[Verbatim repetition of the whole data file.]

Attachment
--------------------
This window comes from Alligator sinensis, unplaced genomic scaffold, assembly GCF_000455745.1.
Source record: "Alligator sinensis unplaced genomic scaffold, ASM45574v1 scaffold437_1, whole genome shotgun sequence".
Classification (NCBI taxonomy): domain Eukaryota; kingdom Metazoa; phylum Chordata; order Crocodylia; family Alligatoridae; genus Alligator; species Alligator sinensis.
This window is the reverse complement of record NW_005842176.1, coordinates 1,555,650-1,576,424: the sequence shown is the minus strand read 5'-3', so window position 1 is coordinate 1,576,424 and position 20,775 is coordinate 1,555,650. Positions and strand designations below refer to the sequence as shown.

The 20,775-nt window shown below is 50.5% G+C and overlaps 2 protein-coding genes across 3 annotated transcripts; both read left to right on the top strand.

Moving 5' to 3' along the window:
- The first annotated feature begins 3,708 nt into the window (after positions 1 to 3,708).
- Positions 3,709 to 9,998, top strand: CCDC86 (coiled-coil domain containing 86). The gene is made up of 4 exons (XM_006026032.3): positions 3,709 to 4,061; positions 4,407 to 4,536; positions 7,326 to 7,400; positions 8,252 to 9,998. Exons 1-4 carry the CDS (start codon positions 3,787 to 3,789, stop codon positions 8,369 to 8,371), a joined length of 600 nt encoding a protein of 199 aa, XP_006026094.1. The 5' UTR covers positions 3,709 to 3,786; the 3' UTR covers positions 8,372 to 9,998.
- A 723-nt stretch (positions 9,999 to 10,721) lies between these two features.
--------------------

This window comes from Alligator sinensis, unplaced genomic scaffold, assembly GCF_000455745.1.
Source record: "Alligator sinensis unplaced genomic scaffold, ASM45574v1 scaffold437_1, whole genome shotgun sequence".
Classification (NCBI taxonomy): domain Eukaryota; kingdom Metazoa; phylum Chordata; order Crocodylia; family Alligatoridae; genus Alligator; species Alligator sinensis.
This window is the reverse complement of record NW_005842176.1, coordinates 1,555,650-1,576,424: the sequence shown is the minus strand read 5'-3', so window position 1 is coordinate 1,576,424 and position 20,775 is coordinate 1,555,650. Positions and strand designations below refer to the sequence as shown.

The 20,775-nt window shown below is 50.5% G+C and overlaps 2 protein-coding genes across 3 annotated transcripts; both read left to right on the top strand.

Moving 5' to 3' along the window:
- The first annotated feature begins 3,708 nt into the window (after positions 1 to 3,708).
- Positions 3,709 to 9,998, top strand: CCDC86 (coiled-coil domain containing 86). The gene is made up of 4 exons (XM_006026032.3): positions 3,709 to 4,061; positions 4,407 to 4,536; positions 7,326 to 7,400; positions 8,252 to 9,998. Exons 1-4 carry the CDS (start codon positions 3,787 to 3,789, stop codon positions 8,369 to 8,371), a joined length of 600 nt encoding a protein of 199 aa, XP_006026094.1. The 5' UTR covers positions 3,709 to 3,786; the 3' UTR covers positions 8,372 to 9,998.
- A 723-nt stretch (positions 9,999 to 10,721) lies between these two features.